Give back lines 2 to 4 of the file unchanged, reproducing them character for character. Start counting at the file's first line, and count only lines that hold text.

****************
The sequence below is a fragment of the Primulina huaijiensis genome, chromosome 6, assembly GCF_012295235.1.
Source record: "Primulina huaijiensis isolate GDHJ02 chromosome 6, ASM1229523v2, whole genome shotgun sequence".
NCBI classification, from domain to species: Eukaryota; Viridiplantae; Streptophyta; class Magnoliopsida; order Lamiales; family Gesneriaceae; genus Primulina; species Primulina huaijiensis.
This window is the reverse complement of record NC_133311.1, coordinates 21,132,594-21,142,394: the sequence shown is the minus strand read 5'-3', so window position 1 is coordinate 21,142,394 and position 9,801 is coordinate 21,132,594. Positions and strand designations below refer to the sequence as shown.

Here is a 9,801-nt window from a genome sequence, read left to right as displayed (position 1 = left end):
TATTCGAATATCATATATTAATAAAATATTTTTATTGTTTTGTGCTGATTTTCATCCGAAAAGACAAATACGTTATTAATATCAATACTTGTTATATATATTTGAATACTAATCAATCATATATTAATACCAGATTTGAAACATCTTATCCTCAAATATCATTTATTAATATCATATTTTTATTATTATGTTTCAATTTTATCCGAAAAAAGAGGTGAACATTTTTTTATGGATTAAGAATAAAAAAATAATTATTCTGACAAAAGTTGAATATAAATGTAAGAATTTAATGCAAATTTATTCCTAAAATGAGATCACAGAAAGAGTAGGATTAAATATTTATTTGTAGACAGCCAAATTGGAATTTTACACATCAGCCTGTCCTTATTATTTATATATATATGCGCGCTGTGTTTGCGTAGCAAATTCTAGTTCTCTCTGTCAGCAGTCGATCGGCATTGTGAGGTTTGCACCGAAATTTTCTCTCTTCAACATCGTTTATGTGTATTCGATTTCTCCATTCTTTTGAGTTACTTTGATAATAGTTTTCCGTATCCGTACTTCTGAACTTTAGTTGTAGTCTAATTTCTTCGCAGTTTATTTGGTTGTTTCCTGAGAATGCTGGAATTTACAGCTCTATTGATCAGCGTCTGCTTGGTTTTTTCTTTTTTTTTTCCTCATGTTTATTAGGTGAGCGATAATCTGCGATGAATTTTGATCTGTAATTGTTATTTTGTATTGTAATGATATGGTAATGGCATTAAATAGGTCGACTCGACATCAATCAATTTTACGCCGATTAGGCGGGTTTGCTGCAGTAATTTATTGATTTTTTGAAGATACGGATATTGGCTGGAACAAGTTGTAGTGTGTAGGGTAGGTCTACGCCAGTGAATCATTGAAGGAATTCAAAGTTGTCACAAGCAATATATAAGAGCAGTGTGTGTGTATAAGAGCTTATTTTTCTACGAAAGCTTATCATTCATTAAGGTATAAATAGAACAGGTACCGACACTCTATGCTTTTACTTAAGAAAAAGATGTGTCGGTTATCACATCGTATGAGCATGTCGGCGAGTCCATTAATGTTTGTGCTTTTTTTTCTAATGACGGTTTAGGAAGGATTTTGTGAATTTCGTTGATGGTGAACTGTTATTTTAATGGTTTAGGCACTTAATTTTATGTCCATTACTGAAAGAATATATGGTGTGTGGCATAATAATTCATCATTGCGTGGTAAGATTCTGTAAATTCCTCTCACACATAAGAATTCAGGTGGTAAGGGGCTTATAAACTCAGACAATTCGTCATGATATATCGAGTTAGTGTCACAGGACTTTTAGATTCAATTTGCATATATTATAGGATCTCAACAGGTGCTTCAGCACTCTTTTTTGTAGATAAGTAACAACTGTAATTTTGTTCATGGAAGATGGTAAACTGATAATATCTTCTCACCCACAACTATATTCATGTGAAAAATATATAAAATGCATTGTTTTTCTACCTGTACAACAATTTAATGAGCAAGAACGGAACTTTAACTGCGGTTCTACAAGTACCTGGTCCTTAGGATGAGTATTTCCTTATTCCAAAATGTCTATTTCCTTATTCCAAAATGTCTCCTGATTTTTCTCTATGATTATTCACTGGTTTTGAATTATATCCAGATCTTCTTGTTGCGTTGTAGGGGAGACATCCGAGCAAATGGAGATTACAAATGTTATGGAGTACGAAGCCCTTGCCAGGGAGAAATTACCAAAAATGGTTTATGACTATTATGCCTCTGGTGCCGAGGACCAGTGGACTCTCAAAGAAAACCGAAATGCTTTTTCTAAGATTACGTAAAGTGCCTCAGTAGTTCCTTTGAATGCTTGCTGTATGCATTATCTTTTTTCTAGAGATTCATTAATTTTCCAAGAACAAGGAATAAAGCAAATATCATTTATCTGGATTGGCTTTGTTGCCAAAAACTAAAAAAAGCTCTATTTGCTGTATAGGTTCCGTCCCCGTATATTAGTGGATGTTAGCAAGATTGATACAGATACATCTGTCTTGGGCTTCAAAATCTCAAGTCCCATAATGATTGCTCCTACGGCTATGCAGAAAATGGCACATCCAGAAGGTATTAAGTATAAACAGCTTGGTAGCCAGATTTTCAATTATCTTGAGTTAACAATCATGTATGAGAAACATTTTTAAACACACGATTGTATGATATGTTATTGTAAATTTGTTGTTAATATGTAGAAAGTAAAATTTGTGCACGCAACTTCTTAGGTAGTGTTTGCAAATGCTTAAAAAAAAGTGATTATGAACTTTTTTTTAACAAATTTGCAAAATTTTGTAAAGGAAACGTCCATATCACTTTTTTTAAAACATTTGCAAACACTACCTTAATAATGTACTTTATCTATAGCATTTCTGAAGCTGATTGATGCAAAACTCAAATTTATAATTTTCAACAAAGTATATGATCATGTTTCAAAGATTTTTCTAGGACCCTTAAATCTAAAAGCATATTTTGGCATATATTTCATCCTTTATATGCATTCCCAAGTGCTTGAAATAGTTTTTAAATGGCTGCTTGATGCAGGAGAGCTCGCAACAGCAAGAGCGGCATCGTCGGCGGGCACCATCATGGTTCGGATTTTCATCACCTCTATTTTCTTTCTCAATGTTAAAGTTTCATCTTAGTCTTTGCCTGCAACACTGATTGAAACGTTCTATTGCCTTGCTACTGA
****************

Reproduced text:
Source record: "Primulina huaijiensis isolate GDHJ02 chromosome 6, ASM1229523v2, whole genome shotgun sequence".
NCBI classification, from domain to species: Eukaryota; Viridiplantae; Streptophyta; class Magnoliopsida; order Lamiales; family Gesneriaceae; genus Primulina; species Primulina huaijiensis.
This window is the reverse complement of record NC_133311.1, coordinates 21,132,594-21,142,394: the sequence shown is the minus strand read 5'-3', so window position 1 is coordinate 21,142,394 and position 9,801 is coordinate 21,132,594. Positions and strand designations below refer to the sequence as shown.